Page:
b) Don’t patronize me and risk a year of lost learning for students by letting me teach before I’m ready. I don’t want to be coddled — I want to be prepared.

Hmm. Acceptable list for now. I may revise it later. Thoughts from other STEM professionals or post-secondary students? What would teaching as a profession have to look like for you to seriously consider teaching? Would these suggestions improve or harm the perceived status of the profession to you and those with whom you interact most?



Gender Gaps in Engineering and Teaching

Katie Mangan over at the Chronicle of Higher Education has posted an article called In Terms of Gender, Engineering and Teaching Are Lopsided – Diversity in Academe. The article includes a photo and some quotes from me.

I don’t think it comes across well in the article, and this is probably just due to how I phrased things, but it’s not so much that I see myself as a role model for girls to go into STEM careers (for starters, I’m not female).  Rather, I see it as part of my job to ignore what society tells anyone that they can’t do and focus on bringing out what they can do. That includes women in STEM fields, among a vast array of other demographic disparities. Mangan’s article does draw needed attention to this important issues, and I’m glad I had the conversation with her.

To take a step back though and look at the big picture… I think the gender gap in any profession, including teaching and engineering, has a lot to do with the perceived status of the profession. That’s why I got raised eyebrows for my career move (that and maybe the salary hit) — not because engineering is “testosterone-fueled” as Mangan writes. (What does that mean anyway? That engineering requires testosterone to run? I disagree with that perhaps unintentionally reinforcing implication.)

The real question some people were wondering, whether consciously or not, was why would I want to voluntarily move from what society treats as a high status profession to one it treats as a low status one?

By extension then, we see the layer underneath: despite the advances women have made in graduation rates, they are still unconsciously relegated to lower status within almost any profession. It’s not a huge leap to predict from there that our highest status professions (doctors, law firm partners, CEOs, superstar athletes, engineers, etc) are going to be predominantly male. We can claim neo-liberalism all we want, but the statistics repeatedly show that our underlying assumptions and how we have chosen to structure society are still infused with inequities — among them, allowing women to reach their potential in all fields.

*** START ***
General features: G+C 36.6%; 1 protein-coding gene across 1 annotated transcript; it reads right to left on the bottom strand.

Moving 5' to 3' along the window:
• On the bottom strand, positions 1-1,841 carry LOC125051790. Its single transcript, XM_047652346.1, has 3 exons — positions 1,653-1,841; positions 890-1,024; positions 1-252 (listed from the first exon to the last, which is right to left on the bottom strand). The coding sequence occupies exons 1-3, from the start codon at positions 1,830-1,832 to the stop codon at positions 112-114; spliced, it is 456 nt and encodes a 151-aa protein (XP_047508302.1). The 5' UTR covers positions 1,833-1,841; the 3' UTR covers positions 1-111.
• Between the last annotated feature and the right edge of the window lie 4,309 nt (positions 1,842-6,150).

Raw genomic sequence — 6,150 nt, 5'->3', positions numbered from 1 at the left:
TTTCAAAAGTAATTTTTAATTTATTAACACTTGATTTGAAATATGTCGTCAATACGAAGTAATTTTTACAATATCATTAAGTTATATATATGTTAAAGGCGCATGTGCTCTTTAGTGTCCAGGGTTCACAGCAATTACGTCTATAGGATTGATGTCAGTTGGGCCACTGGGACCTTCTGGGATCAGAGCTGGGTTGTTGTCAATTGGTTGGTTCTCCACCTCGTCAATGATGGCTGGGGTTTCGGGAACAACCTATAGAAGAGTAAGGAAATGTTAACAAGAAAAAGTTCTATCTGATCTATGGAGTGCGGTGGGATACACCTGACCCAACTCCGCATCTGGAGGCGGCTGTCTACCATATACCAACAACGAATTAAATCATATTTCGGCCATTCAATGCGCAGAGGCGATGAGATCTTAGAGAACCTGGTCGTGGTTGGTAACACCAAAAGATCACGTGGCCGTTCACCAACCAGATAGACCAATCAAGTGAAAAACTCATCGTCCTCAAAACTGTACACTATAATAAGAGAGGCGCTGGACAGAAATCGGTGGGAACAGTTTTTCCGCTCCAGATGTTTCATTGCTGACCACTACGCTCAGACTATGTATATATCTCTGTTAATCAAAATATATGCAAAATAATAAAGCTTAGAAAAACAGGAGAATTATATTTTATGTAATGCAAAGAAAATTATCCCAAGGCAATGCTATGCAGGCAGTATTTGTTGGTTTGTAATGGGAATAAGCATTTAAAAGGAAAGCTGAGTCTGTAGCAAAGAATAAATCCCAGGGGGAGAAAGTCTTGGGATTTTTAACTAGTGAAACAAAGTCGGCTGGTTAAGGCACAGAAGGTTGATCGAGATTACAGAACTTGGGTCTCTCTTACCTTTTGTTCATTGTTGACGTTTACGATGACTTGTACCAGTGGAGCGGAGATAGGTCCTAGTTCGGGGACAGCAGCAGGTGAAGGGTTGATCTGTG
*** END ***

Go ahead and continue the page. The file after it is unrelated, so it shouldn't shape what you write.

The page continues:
We have a long way to go, on so many issues. It starts in the classroom. Which is why I’m here.



Roxanna Elden on hanging in there

Roxanna Elden, as interviewed on NPR, said exactly what I needed right now:

ELDEN: First of all, you have to hang in there because you have to know that it’s that time of year. And also, it helps to know I think, the great teachers of the future know they’re not great yet. They want so badly to be everything that these students need them to be, but at the same time they are very hard on themselves when they fall short. So if you have those moments where you’re wondering – like what I wondered was, you know, how did these teachers get – these kids get stuck with a teacher like me, that can actually be a sign of kind of a point in your growth. It’s a low point that it still points in becoming a teacher that you hope to be.

I was pretty hard on myself earlier this week when I was grading lab reports. It was just so painfully clear in retrospect how I should have structured the lab differently. Seems like the students did learn about applying some experimental techniques, but there are still some raging misconceptions about acceleration. Considering the amount of time and effort it took on the part of both students and instructors to arrive at only a small amount of apparent learning, this was a costly error. However, it was valuable too, and I just need to keep that in mind and make the right changes for next time.



Literacy in the Science Classroom

I’ve been thinking a lot about literacy across the curriculum since I took a class called… well, Literacy Across the Curriculum. As a science teacher in training, I suppose one might wonder why I would want to think so much about literacy, but the more I do the more I realize how important it will be.

Literacy as a goal is an important prerequisite for science instruction as it is a primary means by which science content is accessed. In other words, a student’s aptitude for, learning of, and/or inclination towards science may be irrelevant if they are unable to read the textbook, write what they know on an exam, or share their thoughts with peers. This means that it isn’t enough to simply focus on content. Literacy as the means by which science is accessed in effect makes it my job as a science teacher to ensure functional literacy in my students.

Literacy as a process is also an important tool that may be used to open up many oft-neglected aspects of science education. I am saddened and/or annoyed when I come across people who assume science is little more than crunching equations, sitting at a computer, or conducting solitary experiments in an isolated laboratory. But given how education and the media present science to the public, who can blame them?

Science which is politicized suffers from accusations of manipulative agendas, and the science which touches on contemporary social issues is often labeled as “controversial” or “disputed.” Human-caused climate change, the link between vaccinations and autism, the veracity of Darwinian evolution, ethical considerations of genetic engineering, the origins of our planet and universe, the appropriateness of funding for scientific endeavors — these are all issues in contemporary American life that are highly interwoven with scientific research and discourse. There are many more examples ranging from the mundane to the cosmic. Nearly every aspect of daily modern life is influenced by science, yet in many cases, science education can remain far removed from a place of relevance in students’ lives.